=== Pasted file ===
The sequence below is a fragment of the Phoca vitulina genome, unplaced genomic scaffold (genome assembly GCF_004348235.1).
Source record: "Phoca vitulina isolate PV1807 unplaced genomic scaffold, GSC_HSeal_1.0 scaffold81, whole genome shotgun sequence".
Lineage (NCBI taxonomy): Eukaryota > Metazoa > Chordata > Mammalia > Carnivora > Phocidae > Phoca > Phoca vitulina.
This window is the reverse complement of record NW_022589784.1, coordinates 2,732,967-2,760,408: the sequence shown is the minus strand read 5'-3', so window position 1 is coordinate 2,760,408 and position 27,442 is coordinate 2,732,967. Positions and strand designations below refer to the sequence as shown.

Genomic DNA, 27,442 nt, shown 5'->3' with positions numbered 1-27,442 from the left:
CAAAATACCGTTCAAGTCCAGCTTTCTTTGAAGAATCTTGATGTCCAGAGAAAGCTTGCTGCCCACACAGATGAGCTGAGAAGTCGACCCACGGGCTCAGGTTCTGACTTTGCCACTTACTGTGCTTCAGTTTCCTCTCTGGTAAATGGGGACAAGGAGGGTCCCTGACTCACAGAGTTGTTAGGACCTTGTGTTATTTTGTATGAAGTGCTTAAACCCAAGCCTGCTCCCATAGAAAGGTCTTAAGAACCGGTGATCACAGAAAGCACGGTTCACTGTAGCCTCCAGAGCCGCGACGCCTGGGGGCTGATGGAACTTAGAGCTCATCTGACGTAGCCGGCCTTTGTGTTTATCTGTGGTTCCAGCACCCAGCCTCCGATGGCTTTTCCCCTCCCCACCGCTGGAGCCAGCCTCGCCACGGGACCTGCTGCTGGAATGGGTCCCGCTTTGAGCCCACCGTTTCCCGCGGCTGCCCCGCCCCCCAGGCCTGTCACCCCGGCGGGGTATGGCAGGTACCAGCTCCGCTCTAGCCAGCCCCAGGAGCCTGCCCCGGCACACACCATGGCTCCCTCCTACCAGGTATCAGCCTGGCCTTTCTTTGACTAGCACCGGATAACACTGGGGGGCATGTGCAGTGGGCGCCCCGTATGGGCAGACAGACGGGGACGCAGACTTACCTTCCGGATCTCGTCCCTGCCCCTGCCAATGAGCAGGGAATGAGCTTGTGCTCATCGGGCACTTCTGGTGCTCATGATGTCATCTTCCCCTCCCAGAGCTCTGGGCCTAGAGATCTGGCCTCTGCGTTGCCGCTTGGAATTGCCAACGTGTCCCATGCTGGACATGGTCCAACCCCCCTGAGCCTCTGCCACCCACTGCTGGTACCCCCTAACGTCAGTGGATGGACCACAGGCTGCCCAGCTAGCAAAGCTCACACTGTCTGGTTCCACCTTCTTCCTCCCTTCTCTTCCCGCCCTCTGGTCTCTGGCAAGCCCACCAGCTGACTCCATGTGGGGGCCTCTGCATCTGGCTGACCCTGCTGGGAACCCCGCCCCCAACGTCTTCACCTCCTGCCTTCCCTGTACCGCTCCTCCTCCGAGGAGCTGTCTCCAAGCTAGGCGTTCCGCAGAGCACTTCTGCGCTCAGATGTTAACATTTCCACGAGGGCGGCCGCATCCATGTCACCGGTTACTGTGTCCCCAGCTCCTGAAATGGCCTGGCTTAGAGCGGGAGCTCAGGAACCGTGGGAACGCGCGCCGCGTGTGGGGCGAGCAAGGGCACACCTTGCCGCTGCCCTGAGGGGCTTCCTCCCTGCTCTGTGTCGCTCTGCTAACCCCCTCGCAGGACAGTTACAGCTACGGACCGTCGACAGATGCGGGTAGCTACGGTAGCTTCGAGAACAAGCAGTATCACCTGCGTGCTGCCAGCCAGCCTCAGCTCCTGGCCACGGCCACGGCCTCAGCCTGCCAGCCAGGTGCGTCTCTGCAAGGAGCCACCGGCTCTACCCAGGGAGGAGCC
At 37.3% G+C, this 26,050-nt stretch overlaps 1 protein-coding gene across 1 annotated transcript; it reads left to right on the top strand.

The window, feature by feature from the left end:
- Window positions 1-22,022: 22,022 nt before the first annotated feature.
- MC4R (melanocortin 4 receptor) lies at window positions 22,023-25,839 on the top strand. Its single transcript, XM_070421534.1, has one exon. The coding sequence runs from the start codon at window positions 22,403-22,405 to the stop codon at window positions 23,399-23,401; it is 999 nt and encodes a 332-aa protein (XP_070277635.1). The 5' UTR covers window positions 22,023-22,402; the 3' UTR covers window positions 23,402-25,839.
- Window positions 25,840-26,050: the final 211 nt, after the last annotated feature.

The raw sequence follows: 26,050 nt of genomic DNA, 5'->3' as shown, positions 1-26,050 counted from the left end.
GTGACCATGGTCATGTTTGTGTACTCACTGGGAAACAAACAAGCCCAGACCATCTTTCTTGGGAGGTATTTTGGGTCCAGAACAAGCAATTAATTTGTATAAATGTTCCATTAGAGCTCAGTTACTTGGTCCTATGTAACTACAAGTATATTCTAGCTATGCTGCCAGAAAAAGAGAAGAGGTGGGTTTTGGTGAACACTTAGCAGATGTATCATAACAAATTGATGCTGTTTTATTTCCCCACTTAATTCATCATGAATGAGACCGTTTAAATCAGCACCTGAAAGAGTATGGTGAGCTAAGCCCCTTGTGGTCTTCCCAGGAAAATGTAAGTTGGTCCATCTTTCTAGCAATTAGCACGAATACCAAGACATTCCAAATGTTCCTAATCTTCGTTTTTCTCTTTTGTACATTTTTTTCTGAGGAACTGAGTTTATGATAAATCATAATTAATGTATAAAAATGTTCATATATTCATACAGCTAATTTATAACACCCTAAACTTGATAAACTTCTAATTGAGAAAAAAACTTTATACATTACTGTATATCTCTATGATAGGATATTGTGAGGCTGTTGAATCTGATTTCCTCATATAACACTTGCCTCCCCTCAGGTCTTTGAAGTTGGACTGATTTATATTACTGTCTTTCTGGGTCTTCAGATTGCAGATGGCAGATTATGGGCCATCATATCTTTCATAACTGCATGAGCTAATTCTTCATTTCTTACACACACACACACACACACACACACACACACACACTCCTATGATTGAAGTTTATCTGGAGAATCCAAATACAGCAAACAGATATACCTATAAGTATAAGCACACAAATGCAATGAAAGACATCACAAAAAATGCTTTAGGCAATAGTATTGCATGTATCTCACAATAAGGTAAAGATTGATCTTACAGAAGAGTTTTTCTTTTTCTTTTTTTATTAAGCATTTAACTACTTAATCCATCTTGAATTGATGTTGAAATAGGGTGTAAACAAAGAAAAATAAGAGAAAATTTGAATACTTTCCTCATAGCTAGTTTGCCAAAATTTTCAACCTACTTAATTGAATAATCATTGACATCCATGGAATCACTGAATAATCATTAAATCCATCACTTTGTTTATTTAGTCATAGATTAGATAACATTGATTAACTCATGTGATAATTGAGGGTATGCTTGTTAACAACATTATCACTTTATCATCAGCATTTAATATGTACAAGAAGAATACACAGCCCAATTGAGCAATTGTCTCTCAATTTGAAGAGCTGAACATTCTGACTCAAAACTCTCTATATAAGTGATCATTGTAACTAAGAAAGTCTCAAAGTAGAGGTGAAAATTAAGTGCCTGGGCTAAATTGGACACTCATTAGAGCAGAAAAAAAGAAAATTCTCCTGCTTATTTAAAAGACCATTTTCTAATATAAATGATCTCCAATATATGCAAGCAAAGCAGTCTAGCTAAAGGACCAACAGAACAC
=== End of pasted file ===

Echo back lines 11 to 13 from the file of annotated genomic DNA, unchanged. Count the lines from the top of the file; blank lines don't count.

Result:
- Window positions 25,840-26,050: the final 211 nt, after the last annotated feature.

The raw sequence follows: 26,050 nt of genomic DNA, 5'->3' as shown, positions 1-26,050 counted from the left end.
GTGACCATGGTCATGTTTGTGTACTCACTGGGAAACAAACAAGCCCAGACCATCTTTCTTGGGAGGTATTTTGGGTCCAGAACAAGCAATTAATTTGTATAAATGTTCCATTAGAGCTCAGTTACTTGGTCCTATGTAACTACAAGTATATTCTAGCTATGCTGCCAGAAAAAGAGAAGAGGTGGGTTTTGGTGAACACTTAGCAGATGTATCATAACAAATTGATGCTGTTTTATTTCCCCACTTAATTCATCATGAATGAGACCGTTTAAATCAGCACCTGAAAGAGTATGGTGAGCTAAGCCCCTTGTGGTCTTCCCAGGAAAATGTAAGTTGGTCCATCTTTCTAGCAATTAGCACGAATACCAAGACATTCCAAATGTTCCTAATCTTCGTTTTTCTCTTTTGTACATTTTTTTCTGAGGAACTGAGTTTATGATAAATCATAATTAATGTATAAAAATGTTCATATATTCATACAGCTAATTTATAACACCCTAAACTTGATAAACTTCTAATTGAGAAAAAAACTTTATACATTACTGTATATCTCTATGATAGGATATTGTGAGGCTGTTGAATCTGATTTCCTCATATAACACTTGCCTCCCCTCAGGTCTTTGAAGTTGGACTGATTTATATTACTGTCTTTCTGGGTCTTCAGATTGCAGATGGCAGATTATGGGCCATCATATCTTTCATAACTGCATGAGCTAATTCTTCATTTCTTACACACACACACACACACACACACACACACACACACTCCTATGATTGAAGTTTATCTGGAGAATCCAAATACAGCAAACAGATATACCTATAAGTATAAGCACACAAATGCAATGAAAGACATCACAAAAAATGCTTTAGGCAATAGTATTGCATGTATCTCACAATAAGGTAAAGATTGATCTTACAGAAGAGTTTTTCTTTTTCTTTTTTTATTAAGCATTTAACTACTTAATCCATCTTGAATTGATGTTGAAATAGGGTGTAAACAAAGAAAAATAAGAGAAAATTTGAATACTTTCCTCATAGCTAGTTTGCCAAAATTTTCAACCTACTTAATTGAATAATCATTGACATCCATGGAATCACTGAATAATCATTAAATCCATCACTTTGTTTATTTAGTCATAGATTAGATAACATTGATTAACTCATGTGATAATTGAGGGTATGCTTGTTAACAACATTATCACTTTATCATCAGCATTTAATATGTACAAGAAGAATACACAGCCCAATTGAGCAATTGTCTCTCAATTTGAAGAGCTGAACATTCTGACTCAAAACTCTCTATATAAGTGATCATTGTAACTAAGAAAGTCTCAAAGTAGAGGTGAAAATTAAGTGCCTGGGCTAAATTGGACACTCATTAGAGCAGAAAAAAAGAAAATTCTCCTGCTTATTTAAAAGACCATTTTCTAATATAAATGATCTCCAATATATGCAAGCAAAGCAGTCTAGCTAAAGGACCAACAGAACAC